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Manhattan Beach Schools Prepare to 'Go Back in a Big Way'

Jul 23, 2020 01:56PM ● By Jeanne Fratello
With the near-certainty that Manhattan Beach schools are going to start the school year in distance learning mode, the district is planning for robust online programs.

The Manhattan Beach Unified School District plans to make an official announcement at its July 29 meeting about what the program will look like for the fall. But as administrators reiterated at the school board's July 22 meeting, current state and county restrictions imply that the district has no choice but to go back to distance learning.

The district has pledged that the distance learning program will include:
  • A full grading program, resulting in the issuance of standard letter grades and/or marks;
  • Clear expectations for full attendance in all class sessions and full participation in all class activities;
  • Daily instruction, and daily live interaction for students; and
  • Teaching and learning activities that will provide clear expectations, academic rigor, and support for student learning.

MBUSD Superintendent Mike Matthews noted that several parents have called on the district to apply for a waiver from state restrictions on re-opening. 

"There’s a lot we have to learn about waivers. We will look at them, but we should not even be thinking about waivers until we see the [COVID-19] numbers subsiding and going in the right direction," Matthews said at Wednesday's board meeting.

Committees Developing Programs, Protocols

The project of developing online programs and protocols, plus the uncertainty about what the rules will allow has kept administrators, teachers, staff members, and parents busy throughout the summer.

"Staff wants to get back to work. Everybody wants to get back to some sort of normal," said MBUSD board member Karen Komatinsky. "However it’s going to be a long time before we return to what we left in February and March."

Komatinsky noted that committees, subcommittees, and "subcommittees of subcommittees" have been working multiple hours per week to develop a program that is both rigorous and meaningful for the fall.

"The instructional team has worked tirelessly on 'What do we want this to look like?'" she said. "There’s still a lot more to come, but I hope this gives everyone out there a good sense for what we’re really talking about - the magnitude of this whole effort."

Added board member Jennifer Fenton. "We are going back to school in an online format, but we are going back in a big way."

Phase-In Plans Discussed

Beyond distance learning efforts, the board also looked at a return-to-school plan that would occur in several stages.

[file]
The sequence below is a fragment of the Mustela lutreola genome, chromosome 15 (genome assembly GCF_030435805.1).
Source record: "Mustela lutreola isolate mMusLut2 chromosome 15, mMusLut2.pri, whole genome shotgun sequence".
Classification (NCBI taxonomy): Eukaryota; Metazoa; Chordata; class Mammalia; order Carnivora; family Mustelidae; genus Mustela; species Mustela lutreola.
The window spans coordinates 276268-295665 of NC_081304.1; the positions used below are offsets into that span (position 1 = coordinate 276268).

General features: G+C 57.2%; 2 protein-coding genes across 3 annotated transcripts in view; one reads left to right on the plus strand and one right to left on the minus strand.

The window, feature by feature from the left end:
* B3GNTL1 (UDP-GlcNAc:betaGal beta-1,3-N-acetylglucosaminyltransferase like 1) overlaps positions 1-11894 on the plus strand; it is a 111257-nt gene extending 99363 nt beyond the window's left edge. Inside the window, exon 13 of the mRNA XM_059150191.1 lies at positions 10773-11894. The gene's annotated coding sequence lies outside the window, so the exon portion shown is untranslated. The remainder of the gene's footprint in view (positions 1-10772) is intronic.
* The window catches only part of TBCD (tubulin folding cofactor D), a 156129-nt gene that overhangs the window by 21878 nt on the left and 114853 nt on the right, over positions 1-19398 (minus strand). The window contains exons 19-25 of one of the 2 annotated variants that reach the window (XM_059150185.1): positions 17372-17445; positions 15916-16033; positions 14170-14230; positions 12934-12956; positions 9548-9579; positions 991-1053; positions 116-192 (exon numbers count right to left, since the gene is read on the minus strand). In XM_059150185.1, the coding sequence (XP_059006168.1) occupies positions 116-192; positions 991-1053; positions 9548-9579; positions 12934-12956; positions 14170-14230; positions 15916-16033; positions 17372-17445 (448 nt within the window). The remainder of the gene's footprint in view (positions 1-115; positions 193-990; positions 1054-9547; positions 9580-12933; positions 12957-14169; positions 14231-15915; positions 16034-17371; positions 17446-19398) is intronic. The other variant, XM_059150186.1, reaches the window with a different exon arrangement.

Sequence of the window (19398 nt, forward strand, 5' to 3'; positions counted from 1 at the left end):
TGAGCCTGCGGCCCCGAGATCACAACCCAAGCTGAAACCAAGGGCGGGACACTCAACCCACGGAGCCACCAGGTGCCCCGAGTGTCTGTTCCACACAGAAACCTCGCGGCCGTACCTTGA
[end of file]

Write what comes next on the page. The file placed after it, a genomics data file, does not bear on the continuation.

When conditions allow students to return to school, the first wave would bring back a hybrid program for "high-need" students. That cohort would include special needs students, English language learners, deaf and hard of hearing students, and students who are not meeting standards.

The phase-in would continue with a hybrid elementary model. TK and kindergarten students would be broken up with half of the students in the morning, and half in the afternoon (and a 90-minute cleaning period between the two sessions). A hybrid model for students in grades 1-5 would have students in person for at least two days per week. 

After learning from elementary school, and seeing a continued downward sloping curve, the next phase would be moving to a hybrid schedule at Manhattan Beach Middle School and Mira Costa High School.

Possible block scheduling options have been posted on the board's return to school presentation.

Once all students are allowed to return back to school as normal, there would still need to be a distance learning program option in place.

Throughout all of this, preschool and extended day programs (EDP) may continue to be in person, as they have less stringent requirements from the department of health. The district will discuss the return of those programs at next week's meeting.

Need for Positivity

Toward the end of the meeting, board member Sally Peel added a word of advice to parents.

"This is a time when we have an opportunity as parents to parent our children through a challenging situation," she said. "This is an opportunity to say to your children, 'The people that work for our school district - all the teachers and the employees - and a lot of parents too - are working hard to make sure that when you start school in August it’s going to be great.'"

Peel continued: It’s a good thing to encourage your children to be optimistic about it. We want to give children a great education, and a lot of that starts with how we at home parent our children. It’s very important right now that we send a message of positivity to our kids."

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